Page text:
Three pints of lager and a quantum of physics, please

“So what you’re saying with this quantum particle stuff, right, is that it’s like taking a single wave out of the ocean? We can’t easily, um, isolate that one wave? We have to somehow freeze all the other waves?

Is that it? Have I got it?”

Well, sort of…

It’s questions like those that mean I love speaking about science in venues far outside the traditional academic comfort zone. This time the queries didn’t come from the depths of a cavernous lecture theatre, nor from a keen student during a visit to an A-level college, nor was it asked of me following an open day lecture at our university. Instead, I was quizzed during a Skeptics In The Pub event in a packed room in the wonderfully-monikered Holy Inadequate pub in Stoke-on-Trent last month.

The Skeptics… meetings are based on a very simple ‘equation’: speaker + audience + alcohol = fun, informal and informative discussion. I’ve spoken at a number of these meetings over the last year and have always been extremely impressed by the willingness of the audience to interact and ask probing questions. Some of these questions can initially take me aback but, more often than not, a good dialogue ensues and I end up seeing some aspect of science in a different light.

The science-in-the-pub experience has recently gone global with the arrival of Pint of Science in 2013. I spoke both at this year’s launch event for PoS (as described here) and at the festival itself the week before last, in the “Making The Future” event in Nottingham. In just three years PoS has grown so that it spans 20 cities in the UK, with events now also happening in five different continents.


What I find remarkable is that the level of interaction and discourse during these pub-based events can often be much greater than at international scientific conferences I’ve attended. The audience generally doesn’t have a background in science beyond the physics, chemistry, and/or biology they learned at school and that means they don’t get hung up on some obscure technical aspect of the work; they’re much more interested in the broader picture than the minutiae. This is very refreshing, if not a little scary at times. As a PoS speaker, you’re continually thinking on your feet; there is no script and it’s extremely difficult to second-guess what a question might be (in a way that’s usually possible at a scientific conference).

Those of us at the University of Nottingham involved with the family of channels developed by the talented and prolific Brady Haran have got used to this unnerving-at-times format over the years. Since 2009, a considerable number of us in the School of Physics and Astronomy have worked with Brady on the Sixty Symbols channel with the aim to explain physics concepts to as wide an audience as possible.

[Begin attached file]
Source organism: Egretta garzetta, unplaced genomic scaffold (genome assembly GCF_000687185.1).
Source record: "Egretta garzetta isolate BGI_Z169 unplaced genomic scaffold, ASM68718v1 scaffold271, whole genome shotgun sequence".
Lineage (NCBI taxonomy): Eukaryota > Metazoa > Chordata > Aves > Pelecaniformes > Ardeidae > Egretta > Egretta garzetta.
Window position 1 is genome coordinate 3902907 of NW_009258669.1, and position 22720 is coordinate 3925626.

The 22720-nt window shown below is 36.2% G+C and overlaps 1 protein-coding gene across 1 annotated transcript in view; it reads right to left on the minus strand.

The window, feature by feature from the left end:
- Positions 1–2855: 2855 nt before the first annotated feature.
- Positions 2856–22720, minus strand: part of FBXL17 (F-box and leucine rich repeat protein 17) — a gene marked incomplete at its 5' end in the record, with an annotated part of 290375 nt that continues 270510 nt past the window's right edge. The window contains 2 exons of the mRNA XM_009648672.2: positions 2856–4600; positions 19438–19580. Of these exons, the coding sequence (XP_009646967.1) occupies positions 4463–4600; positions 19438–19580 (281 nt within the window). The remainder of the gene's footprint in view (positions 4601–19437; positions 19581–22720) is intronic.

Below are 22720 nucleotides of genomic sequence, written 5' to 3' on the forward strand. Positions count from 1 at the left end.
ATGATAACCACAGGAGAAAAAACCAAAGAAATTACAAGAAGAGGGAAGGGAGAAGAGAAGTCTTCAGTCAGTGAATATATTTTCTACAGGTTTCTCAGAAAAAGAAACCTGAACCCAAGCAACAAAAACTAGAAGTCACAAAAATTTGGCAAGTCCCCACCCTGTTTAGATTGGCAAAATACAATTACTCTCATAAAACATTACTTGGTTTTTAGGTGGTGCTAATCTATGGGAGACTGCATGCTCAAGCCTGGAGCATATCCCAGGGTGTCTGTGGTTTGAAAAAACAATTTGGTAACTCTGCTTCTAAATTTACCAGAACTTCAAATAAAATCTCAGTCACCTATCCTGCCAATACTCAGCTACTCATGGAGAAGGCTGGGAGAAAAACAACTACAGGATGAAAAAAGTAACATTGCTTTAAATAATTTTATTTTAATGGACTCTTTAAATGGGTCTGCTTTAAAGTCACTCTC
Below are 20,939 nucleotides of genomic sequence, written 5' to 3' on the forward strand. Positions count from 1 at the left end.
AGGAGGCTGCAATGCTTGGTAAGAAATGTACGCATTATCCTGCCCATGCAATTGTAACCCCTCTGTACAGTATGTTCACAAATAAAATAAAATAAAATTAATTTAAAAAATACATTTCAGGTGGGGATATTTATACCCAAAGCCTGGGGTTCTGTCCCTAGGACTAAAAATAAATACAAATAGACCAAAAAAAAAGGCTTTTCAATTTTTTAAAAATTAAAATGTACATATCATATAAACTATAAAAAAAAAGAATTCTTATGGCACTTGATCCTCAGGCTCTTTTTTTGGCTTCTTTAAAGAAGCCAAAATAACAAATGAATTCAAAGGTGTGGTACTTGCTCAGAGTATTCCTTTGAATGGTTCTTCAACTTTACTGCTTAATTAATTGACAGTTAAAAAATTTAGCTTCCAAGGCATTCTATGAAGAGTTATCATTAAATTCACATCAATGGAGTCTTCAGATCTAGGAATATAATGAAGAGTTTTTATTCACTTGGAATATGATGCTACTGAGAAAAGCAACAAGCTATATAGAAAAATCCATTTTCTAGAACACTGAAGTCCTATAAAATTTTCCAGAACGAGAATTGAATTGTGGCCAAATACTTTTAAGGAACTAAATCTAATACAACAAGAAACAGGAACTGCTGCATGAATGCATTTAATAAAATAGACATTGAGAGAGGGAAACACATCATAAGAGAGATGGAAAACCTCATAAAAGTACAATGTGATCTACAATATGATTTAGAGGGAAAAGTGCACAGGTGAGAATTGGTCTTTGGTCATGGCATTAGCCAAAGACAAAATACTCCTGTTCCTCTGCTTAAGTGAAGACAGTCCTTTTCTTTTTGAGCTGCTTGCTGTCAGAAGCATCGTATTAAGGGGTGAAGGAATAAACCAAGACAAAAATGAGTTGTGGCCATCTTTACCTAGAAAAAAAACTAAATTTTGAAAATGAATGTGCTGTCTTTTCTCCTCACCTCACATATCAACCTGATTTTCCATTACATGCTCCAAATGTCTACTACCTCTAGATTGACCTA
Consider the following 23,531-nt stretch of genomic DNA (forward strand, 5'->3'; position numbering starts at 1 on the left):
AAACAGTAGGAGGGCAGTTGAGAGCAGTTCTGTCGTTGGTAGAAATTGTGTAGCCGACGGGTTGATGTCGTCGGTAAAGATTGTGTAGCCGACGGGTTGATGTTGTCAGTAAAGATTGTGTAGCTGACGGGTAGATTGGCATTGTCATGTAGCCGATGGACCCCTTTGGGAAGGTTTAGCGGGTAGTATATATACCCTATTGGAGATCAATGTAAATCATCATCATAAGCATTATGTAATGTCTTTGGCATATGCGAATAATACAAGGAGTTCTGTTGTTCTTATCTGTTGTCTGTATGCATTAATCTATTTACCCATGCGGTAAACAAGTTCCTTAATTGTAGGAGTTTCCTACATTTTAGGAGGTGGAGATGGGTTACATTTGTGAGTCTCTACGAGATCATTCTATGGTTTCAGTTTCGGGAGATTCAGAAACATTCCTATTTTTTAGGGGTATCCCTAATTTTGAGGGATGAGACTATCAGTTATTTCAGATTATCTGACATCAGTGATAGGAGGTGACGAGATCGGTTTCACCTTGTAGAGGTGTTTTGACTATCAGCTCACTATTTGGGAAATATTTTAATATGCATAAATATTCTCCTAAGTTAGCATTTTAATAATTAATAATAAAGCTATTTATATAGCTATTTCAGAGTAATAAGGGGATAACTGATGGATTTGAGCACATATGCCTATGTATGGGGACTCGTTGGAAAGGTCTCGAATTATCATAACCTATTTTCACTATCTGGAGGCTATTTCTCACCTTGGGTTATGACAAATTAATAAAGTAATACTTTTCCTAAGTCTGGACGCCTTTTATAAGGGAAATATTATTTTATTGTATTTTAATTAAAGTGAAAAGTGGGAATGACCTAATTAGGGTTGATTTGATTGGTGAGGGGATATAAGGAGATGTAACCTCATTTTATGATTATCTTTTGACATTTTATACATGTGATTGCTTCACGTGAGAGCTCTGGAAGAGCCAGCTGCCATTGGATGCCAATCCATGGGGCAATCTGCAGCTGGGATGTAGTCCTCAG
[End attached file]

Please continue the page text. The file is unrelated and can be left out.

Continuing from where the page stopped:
Brady, as film-maker and interviewer, plays an exceptionally important role in this. As someone who has an intense interest in science but is not a scientist, he asks the questions that many in the Sixty Symbols audience will be thinking. This can not only prompt many off-the-cuff conversations with Brady during the video but can seed further discussion and debate among the Sixty Symbols audience in the YouTube comments threads. (This below-the-line commentary often bucks the trend for the quality of discourse on YouTube, which, as this xkcd cartoon lampoons so well, too often embodies the condensed collective stupidity of humanity).

Online interactions are all well and good, of course, but nothing beats engaging with an audience in a venue where you can see the whites of their eyes. This “real time” interaction can not only be a huge amount of fun, it often stimulates quite deep discussion which can border on themes in philosophy and metaphysics. (This in turn can occasionally work to the speaker’s disadvantage, particularly if one of the audience members fancies themselves as a sage who has been callously ignored by the “establishment” and wants to wax lyrical, and at great length, about their particular revolutionary grand unified theory of everything).

One recurring theme in my science-in-the-pub presentations, which incorporates some of these philosophy aspects (of the cod variety and otherwise), is the deeply frustrating quantum pseudoscience peddled by the likes of Deepak Chopra. I’ll be speaking on this topic again for the Cheltenham Skeptics… society next week and will, as ever, be making the somewhat contentious point that we scientists have to shoulder some of the blame for the woo generated by Chopra et al.

A burgeoning “quantum life coaching” industry has built up around the type of nonsense that Chopra et al. generate. Skeptics In The Pub, Pint Of Science, and similar initiatives are exceptionally important in not only disseminating science in an engaging way, but in providing a platform to counter quantum woo and the many other breeds of pseudoscience out there. As tonight’s Skeptics… event in Nottingham, How To Be a Psychic Conman, shows, there’s huge entertainment value in debunking the more outlandish claims. And hosting these events in pubs means that we’re not necessarily preaching to the converted…

Author: Philip Moriarty

Physicist. Metal fan. Father of three. Step-dad to be. Substantially worse half to my fiancée Lori, whose patience with my Spinal Tap obsession goes to far beyond 11...

2 thoughts on “Three pints of lager and a quantum of physics, please”

  1. The problem of simplification is it opens up an idea for misunderstanding. But when an idea is so complex, it needs either a 3month course to explain or a pre-educated audience, I don’t know a way around the problem.


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